“I can say that I’m not one of those people who likes to look back,” Ingrid Bergman’s eldest daughter, Pia Lindström, says on the phone before a special screening of the new documentary Ingrid Bergman: In Her Own Words.
“I don’t really enjoy going back. I like to stay today and maybe tomorrow. There are people who seem to want to go back and hash out their childhood grievances or something, and I’m just not that person. I think things happen and we just move on.”
Lindström – who, at 77, has a long, Emmy-winning career as a television journalist behind her – has a well-earned right to this way of looking at her past. Bergman was an iconic actress – the star of Casablanca, For Whom the Bell Tolls and Gaslight, to name a few – but her family history is more complicated. When Lindström was a child, Bergman was involved in a long and very public international scandal when she left her husband Petter Lindström for Italian director Roberto Rossellini; Pia didn’t see her mother again until she was in her late teens, a meeting spoken about in the film.
It’s just one of many intensely personal moments shown in the documentary. In fact, it’s sometimes surprising how much director Stig Bjorkman had to work with: there are intimate home videos of Ingrid as a young girl, excerpts from her memoir My Story, footage of her earliest interviews – often in Swedish – and interviews with her children Pia Lindström and Ingrid, Roberto and Isabella Rosselini.
“I thought it was very kind,” says Lindström. “It didn’t have an axe to grind, it didn’t have a point of view. It just simply showed a person’s life and how she saw it.”
Lindströms words are just as introspective as the film: “I think you can see from the beginning why she would have chosen a world of make believe and pretend and theater and film, if you understand that she by 14 had lost both her parents and went to live with an aunt who died in her arms,” she says.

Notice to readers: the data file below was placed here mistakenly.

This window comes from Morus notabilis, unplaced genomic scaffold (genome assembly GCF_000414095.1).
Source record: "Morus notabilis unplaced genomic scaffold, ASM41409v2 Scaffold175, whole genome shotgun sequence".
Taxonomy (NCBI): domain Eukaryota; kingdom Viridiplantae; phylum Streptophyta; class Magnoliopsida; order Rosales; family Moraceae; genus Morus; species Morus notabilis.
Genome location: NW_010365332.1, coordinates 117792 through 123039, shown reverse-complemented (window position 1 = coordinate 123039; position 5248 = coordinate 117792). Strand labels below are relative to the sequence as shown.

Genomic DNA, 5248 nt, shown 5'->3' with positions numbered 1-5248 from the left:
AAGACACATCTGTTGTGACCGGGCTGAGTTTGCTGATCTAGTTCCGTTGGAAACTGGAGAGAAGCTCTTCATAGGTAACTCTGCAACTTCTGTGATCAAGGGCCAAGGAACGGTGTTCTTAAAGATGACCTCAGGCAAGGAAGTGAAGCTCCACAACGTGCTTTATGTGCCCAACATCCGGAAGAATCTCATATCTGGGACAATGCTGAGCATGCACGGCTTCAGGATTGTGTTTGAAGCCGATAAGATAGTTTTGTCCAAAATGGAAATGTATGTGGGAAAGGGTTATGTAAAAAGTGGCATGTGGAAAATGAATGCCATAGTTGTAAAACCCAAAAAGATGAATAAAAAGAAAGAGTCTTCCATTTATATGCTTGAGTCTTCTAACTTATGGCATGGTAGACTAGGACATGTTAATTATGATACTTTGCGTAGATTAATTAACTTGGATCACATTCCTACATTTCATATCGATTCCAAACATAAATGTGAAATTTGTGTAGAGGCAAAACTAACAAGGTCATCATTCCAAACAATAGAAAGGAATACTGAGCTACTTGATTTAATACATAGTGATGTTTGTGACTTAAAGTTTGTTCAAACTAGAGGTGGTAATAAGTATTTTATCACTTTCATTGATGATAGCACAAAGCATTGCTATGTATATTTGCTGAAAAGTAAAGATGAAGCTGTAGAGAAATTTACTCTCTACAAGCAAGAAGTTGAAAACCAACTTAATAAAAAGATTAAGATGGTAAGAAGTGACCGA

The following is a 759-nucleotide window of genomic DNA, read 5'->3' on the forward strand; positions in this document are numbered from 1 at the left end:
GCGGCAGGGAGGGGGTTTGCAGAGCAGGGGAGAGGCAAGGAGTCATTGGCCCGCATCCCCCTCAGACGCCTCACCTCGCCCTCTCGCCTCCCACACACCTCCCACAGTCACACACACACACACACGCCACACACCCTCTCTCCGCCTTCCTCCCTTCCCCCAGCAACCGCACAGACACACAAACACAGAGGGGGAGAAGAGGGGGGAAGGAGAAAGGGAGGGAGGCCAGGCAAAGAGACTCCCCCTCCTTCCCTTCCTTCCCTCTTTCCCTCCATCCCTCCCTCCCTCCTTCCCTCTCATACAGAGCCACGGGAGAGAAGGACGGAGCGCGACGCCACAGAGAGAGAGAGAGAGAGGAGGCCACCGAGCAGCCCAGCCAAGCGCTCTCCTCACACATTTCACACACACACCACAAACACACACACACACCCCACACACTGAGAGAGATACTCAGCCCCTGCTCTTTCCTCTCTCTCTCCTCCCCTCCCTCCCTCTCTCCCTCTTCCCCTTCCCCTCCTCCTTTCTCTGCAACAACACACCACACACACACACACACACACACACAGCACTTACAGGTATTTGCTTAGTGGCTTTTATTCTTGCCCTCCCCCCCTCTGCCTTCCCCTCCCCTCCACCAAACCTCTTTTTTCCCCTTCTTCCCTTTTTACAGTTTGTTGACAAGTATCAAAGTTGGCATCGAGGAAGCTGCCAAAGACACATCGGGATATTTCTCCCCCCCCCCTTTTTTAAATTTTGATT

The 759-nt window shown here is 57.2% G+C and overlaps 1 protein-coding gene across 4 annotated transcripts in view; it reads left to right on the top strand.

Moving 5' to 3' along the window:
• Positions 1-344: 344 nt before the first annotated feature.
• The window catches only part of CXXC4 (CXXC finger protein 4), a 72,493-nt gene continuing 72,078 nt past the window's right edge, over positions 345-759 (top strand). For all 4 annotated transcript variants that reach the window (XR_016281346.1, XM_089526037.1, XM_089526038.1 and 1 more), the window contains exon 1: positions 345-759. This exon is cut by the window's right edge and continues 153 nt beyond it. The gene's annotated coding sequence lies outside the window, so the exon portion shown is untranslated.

“If you’ll remember, her father was a photographer so she was very used to posing for him. He did lots of films of her, lots of photographs of her dressed in costumes where she flirted or looked serious or wore glasses and all different kind of things, so she looked through the lens at the person who loved her. And her mother had already died.
“For me, what I understand, is that is the area she was the most comfortable, was looking through a lens or someone that she loved looking at her through a lens, and being too flirtatious, funny, sad, whatever the emotion was that she was able to do with her eyes. For her, as for some actresses, the make believe is better than real life. You’re more comfortable on the movie set, you’re more comfortable with the theater people. Having your own family sometimes is very difficult. Dealing with those issues is very complex and sometimes there isn’t a good resolution.”
The film’s only potential drawback is that, as Lindström says, “it misses the last chapter of her life. This is just a section of it, and I think that’s very well done and very good.”
I ask Lindström if she’d like to see that last chapter onscreen, and her answer is decisive: “No! No! Stories don’t end that way, do they?” she asks. “No, no. Stories end, ‘and then they lived happily ever after.’ You know how the story goes, there’s an end, it’s not, ‘and then they got sick, and that happened,’ no, no, no, no. Absolutely not. That’s a whole other thing. No.
“People don’t have to know everything, do they?” she asks, finally. “You can withhold a little bit.”
Photos via Ingrid Bergman: In Her Own Words and Flickr. Top photo: Ingrid Bergman and Pia Lindström.
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